If your back pain lasts longer than two weeks and prevents you from participating in normal daily activities, see your family doctor. If the pain is severe, you should consult a doctor beforehand. Most back pain will go away after a few days, but if you've been feeling pain for more than a week, then it's time to call a doctor. The doctor will perform any necessary tests or tests to help get to the bottom of the pain before it becomes a major problem.
As with many health problems, prevention and early treatment of problems are essential. If you've experienced serious trauma, such as a fall from a height or a car accident, or if you've suffered relatively minor trauma and you're over 50, your doctor will want to take a serious look at your back pain. Even falling a few steps when you're older can cause a fracture. Back pain along with loss of bowel or bladder control can be a telltale sign of a rare but serious condition called horsetail syndrome, in which the nerve roots at the lower end of the spinal cord have experienced some form of compression and become paralyzed.
This can occur as a result of a herniated disc, fracture, tumor, spinal stenosis, or trauma to the spine. Symptoms may develop over time and also include numbness and weakness in the legs. Cauda equina syndrome is a medical emergency and requires immediate attention. A medical history of cancer, depressed immune system, osteoporosis, or chronic steroid use.
A doctor can provide treatment to relieve symptoms and prevent back pain from becoming serious. You should go to the doctor for nerve pain if it persists, especially if over-the-counter pain relievers don't help. When you have unexpected and unexplained weight loss, your doctor may want to rule out infections and tumors as possible causes of back pain. A doctor who specializes in diseases of the spine can determine the cause of the pain and initiate effective treatment.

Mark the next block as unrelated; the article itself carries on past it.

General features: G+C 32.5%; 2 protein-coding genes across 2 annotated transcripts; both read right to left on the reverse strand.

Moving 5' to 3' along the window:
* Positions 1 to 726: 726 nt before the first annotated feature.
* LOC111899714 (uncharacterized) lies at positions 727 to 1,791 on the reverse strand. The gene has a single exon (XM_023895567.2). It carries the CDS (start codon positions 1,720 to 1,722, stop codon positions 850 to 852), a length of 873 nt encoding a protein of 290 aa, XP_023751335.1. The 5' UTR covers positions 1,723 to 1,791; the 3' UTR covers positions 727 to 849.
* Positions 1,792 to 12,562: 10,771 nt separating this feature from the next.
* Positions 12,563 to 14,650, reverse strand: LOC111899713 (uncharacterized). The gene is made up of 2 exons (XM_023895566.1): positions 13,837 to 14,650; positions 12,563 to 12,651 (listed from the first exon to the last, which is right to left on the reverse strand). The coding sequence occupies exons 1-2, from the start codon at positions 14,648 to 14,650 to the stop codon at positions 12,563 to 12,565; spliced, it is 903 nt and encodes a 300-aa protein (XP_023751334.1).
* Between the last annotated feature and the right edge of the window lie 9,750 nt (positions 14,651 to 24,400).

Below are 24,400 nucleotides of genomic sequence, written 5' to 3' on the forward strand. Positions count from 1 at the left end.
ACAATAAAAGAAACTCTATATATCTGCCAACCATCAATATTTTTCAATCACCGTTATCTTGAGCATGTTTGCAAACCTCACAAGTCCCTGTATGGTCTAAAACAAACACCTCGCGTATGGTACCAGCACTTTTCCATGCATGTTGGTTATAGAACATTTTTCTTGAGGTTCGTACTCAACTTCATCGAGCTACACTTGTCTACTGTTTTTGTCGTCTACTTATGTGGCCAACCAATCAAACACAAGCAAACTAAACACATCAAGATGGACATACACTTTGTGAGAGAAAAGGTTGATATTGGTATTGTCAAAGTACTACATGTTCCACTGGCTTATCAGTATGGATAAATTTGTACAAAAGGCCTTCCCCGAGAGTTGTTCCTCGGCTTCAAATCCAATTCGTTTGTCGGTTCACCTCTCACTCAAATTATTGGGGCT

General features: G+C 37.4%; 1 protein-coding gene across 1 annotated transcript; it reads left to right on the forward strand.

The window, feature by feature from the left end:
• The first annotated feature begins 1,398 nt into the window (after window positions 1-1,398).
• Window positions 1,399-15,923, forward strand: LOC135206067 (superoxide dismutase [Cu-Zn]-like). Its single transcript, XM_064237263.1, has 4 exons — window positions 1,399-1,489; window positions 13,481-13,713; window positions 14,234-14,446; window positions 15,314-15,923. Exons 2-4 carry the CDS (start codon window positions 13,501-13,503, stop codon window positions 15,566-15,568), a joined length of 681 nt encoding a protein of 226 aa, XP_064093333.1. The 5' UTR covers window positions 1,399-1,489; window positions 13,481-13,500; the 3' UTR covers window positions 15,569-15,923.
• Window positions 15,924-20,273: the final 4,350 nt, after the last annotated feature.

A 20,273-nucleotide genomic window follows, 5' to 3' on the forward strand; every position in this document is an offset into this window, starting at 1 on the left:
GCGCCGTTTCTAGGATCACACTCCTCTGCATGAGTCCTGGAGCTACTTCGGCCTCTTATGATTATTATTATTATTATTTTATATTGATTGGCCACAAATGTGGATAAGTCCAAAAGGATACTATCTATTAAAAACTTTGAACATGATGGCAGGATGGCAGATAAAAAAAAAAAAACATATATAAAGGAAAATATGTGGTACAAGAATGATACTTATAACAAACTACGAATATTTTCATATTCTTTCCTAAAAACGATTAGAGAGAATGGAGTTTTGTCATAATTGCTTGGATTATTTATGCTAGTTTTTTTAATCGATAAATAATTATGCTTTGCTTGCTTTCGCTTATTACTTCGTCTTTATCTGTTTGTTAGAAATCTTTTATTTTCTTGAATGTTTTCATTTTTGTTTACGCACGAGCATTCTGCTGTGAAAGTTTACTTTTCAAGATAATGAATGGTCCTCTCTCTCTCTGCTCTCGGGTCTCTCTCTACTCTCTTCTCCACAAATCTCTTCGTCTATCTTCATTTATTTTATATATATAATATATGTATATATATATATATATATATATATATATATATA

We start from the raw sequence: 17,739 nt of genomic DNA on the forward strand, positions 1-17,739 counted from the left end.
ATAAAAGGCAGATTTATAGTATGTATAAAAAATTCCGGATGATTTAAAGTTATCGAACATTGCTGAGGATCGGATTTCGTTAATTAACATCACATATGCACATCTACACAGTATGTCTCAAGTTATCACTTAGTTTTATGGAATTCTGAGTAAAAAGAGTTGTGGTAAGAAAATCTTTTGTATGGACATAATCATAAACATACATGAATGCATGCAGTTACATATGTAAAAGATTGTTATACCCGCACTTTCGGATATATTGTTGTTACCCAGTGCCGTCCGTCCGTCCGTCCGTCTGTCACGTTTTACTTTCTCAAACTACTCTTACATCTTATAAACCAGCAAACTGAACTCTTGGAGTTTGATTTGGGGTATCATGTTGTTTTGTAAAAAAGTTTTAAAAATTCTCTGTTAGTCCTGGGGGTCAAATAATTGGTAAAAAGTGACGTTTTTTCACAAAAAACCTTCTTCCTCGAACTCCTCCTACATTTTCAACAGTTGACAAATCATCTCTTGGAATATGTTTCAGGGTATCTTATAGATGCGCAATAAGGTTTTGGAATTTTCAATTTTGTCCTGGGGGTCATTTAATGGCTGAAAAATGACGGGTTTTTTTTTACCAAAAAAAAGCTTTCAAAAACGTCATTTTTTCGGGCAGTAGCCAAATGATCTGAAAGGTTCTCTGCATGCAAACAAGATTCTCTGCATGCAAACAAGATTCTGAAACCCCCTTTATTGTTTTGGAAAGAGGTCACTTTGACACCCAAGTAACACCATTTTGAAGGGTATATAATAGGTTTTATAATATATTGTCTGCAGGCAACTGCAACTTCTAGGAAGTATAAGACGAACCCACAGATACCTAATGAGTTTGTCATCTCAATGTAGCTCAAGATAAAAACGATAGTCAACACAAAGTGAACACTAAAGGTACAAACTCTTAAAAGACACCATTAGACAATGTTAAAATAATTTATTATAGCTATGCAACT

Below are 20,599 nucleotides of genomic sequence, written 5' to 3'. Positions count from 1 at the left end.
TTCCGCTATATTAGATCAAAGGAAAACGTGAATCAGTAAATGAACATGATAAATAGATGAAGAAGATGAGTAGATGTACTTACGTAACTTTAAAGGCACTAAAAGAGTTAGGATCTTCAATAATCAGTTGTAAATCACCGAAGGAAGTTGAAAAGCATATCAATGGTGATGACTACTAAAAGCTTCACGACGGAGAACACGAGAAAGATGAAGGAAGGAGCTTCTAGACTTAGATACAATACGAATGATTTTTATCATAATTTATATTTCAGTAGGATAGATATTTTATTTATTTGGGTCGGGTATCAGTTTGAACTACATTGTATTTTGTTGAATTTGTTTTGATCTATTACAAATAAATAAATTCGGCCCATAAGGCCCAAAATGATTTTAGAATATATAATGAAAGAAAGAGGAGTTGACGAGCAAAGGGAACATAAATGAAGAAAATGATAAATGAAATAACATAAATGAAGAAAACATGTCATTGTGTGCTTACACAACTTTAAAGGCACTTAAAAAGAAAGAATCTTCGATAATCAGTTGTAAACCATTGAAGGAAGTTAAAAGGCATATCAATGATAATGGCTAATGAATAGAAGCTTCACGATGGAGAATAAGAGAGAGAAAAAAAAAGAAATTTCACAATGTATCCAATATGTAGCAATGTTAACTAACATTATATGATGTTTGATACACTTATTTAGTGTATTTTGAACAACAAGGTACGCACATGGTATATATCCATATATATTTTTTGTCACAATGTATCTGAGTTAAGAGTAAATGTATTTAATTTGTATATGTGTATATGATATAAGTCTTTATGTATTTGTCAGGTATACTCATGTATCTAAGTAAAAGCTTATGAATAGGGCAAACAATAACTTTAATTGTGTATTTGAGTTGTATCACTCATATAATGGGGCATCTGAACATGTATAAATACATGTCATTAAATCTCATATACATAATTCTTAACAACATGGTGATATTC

Similarly, if you experience back pain that goes down your leg, you may have a damaged disc and have it evaluated by a doctor. Even if you don't have any of the above symptoms, but experience back discomfort that disrupts your life, you should go to the doctor. Your doctor will likely recommend nonsurgical treatments for back pain before surgical options, unless you have a serious condition. Through this program, you'll consult with a doctor or physical therapist who specializes in spinal care and chronic pain.
While most back pain resolves on its own and isn't a sign of something serious, in some cases a doctor should look at it. Even so, back pain can be debilitating and some patients need the help of a doctor to cope with the pain or treat the problem with surgical or non-surgical techniques. If you experience severe back pain that combines with pain in other areas, such as shooting pain in the leg, you should see a doctor. Because 90% of back pain cases improve within six weeks, the doctor will want to investigate the most serious underlying causes if the pain remains severe after so long.
If the pain is severe or constant, lasts more than two weeks, prevents you from participating in your usual activities, or interrupts your sleep, see a doctor. The doctor may also suggest surgery to treat bone spurs, a spinal infection, a fracture, a tumor, or a degenerative condition of the spine that is causing problematic symptoms.